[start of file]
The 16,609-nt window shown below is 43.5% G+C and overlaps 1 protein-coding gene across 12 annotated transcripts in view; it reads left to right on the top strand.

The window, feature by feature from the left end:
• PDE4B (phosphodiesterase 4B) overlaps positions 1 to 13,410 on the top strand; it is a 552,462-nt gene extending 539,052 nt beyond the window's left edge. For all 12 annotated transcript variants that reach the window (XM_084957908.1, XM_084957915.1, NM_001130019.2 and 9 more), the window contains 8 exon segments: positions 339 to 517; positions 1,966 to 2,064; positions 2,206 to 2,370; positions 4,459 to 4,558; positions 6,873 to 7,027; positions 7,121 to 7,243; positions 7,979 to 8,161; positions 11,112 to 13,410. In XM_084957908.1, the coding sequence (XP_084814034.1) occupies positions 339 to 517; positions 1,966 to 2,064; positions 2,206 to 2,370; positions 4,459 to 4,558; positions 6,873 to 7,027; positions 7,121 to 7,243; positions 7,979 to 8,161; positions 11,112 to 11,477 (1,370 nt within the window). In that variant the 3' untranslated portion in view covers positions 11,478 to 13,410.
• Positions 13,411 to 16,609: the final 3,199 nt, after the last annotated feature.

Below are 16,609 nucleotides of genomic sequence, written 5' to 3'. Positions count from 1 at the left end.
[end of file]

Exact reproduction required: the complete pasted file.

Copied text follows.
The 16,609-nt window shown below is 43.5% G+C and overlaps 1 protein-coding gene across 12 annotated transcripts in view; it reads left to right on the top strand.

The window, feature by feature from the left end:
• PDE4B (phosphodiesterase 4B) overlaps positions 1 to 13,410 on the top strand; it is a 552,462-nt gene extending 539,052 nt beyond the window's left edge. For all 12 annotated transcript variants that reach the window (XM_084957908.1, XM_084957915.1, NM_001130019.2 and 9 more), the window contains 8 exon segments: positions 339 to 517; positions 1,966 to 2,064; positions 2,206 to 2,370; positions 4,459 to 4,558; positions 6,873 to 7,027; positions 7,121 to 7,243; positions 7,979 to 8,161; positions 11,112 to 13,410. In XM_084957908.1, the coding sequence (XP_084814034.1) occupies positions 339 to 517; positions 1,966 to 2,064; positions 2,206 to 2,370; positions 4,459 to 4,558; positions 6,873 to 7,027; positions 7,121 to 7,243; positions 7,979 to 8,161; positions 11,112 to 11,477 (1,370 nt within the window). In that variant the 3' untranslated portion in view covers positions 11,478 to 13,410.
• Positions 13,411 to 16,609: the final 3,199 nt, after the last annotated feature.

Below are 16,609 nucleotides of genomic sequence, written 5' to 3'. Positions count from 1 at the left end.